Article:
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Survival class held in Pine River

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Pine River Police Officer Shawn Birr and local Military Surplus shop owner Rodney Helms taught students skills that could save their lives in an emergency.

Birr and Helms offered adults and kids the chance to attend their first survival class in the Pine River-Backus School Commons on Saturday, May 18. The class was dedicated to preparing those present for emergencies that could happen to them during an outing in the woods.

“Anybody who goes out, period, for any reason, should take some type of course, or read up,” Helms said.

“There’s tons of stuff on the Internet,” Birr said.

This class taught students various important survival tips, including: always travel with other people; always tell someone where you are going and when to expect you back; walk with guns unloaded during hunting seasons; wear harnesses in deer stands; and be aware of what you have, and other tips.

“If you are lost and it’s dark, stay in one spot,” Birr said.

“Don’t keep walking,” Helms said.

“That’s the worst thing you can do,” Birr said. “You’re going to walk out of the area where we are supposed to be looking for you. Sit down, start a fire. That’s the main thing. Around here, if you get lost, you’re going to have Cass County’s finest looking for you, and if it’s a deal where we can’t find you, they will put up a State Patrol helicopter.”

The class taught students the rules of three. Three loud noises such as gun shots, whistle blows or banging noises in a row are universal help signals when lost in the woods. Students also learned that when it comes to emergency needs, you can survive three minutes without oxygen, three hours under exposure, three days without water and three weeks without food.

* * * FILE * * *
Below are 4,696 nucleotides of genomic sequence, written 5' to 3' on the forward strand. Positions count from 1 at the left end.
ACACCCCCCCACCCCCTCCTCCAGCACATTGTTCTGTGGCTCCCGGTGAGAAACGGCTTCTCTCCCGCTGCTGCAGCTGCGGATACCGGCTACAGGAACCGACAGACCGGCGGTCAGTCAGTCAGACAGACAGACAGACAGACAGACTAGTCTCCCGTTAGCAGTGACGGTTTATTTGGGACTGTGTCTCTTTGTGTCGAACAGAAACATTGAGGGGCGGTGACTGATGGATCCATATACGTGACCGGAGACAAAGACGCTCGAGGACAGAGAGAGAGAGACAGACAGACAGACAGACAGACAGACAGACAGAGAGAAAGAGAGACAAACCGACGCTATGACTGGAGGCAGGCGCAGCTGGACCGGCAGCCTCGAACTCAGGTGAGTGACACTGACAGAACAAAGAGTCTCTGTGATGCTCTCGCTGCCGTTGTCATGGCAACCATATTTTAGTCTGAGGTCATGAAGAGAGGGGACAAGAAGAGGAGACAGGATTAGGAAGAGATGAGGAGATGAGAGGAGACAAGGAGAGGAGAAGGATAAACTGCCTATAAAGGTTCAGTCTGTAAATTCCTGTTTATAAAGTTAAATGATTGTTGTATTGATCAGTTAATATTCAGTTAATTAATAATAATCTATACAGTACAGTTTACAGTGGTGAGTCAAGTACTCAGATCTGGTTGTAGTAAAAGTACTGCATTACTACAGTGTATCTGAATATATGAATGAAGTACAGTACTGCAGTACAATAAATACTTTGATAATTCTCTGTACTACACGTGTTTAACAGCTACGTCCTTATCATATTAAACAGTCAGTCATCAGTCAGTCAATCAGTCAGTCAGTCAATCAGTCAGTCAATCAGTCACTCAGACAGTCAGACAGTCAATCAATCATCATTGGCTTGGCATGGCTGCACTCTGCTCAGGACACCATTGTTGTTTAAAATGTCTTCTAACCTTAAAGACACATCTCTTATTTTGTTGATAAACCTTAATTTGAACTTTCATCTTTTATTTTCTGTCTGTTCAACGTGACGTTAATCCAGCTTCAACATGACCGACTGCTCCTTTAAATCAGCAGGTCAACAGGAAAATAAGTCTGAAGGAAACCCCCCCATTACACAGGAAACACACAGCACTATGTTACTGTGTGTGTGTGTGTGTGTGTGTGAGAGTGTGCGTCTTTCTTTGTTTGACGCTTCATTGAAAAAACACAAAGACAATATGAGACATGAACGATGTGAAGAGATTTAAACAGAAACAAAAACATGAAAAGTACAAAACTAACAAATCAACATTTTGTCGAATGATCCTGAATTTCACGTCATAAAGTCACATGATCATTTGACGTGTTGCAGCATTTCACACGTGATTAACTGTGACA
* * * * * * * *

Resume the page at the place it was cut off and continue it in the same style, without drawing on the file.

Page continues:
There were only four adult students present and 19 children. John Kempf brought his son, Christos, to the class for peace of mind.

“It’s kind of a confidence thing. He’s starting to get old enough. I’m going to start letting him run loose in the woods by himself and I’d like him to not get panicky when he gets into one of these lost situations,” Kempf said. “We also just crossed over from Webelos into Boy Scouts.”

To prepare students for outdoor trips, Helms and Birr gave them all canteens with belt pouches, fire steels, thermal blankets, trigger locks for guns and emergency whistles with compass and thermometer.

They also broke the group in two and had participants practice making shelters from debris they found in the school forest, and then had them practice starting fires with fire steels, cattail fluff and dryer lint. All of this, they said, would help them to survive in the woods by preventing exposure as well as providing a method to purify water.

Helms told stories of experienced hunters and hikers who lost their lives in the woods because they got lost and didn’t have a means of starting a fire, didn’t know how to build sufficient shelters and had no water. All of these situations could be prevented using the knowledge and gear given to those who attended the class.

“Everybody gets turned around in the woods,” Birr said. “It happens, and if you’re not prepared for it to happen, things can get hairy. If you’re prepared, it’s not as bad as it can seem.”

Birr and Helms hope to hold more survival classes in the future. Those who are interested should watch the Pine River-Backus Community Education booklet for future opportunities.

Denton (Denny) Newman Jr.
I've worked at the Brainerd Dispatch with various duties since Dec. 7, 1983. Starting off as an Ad Designer and currently Director of Audience Development. The Dispatch has been an interesting and challenging place to work. I'm fortunate to have made many friends, both co-workers and customers.
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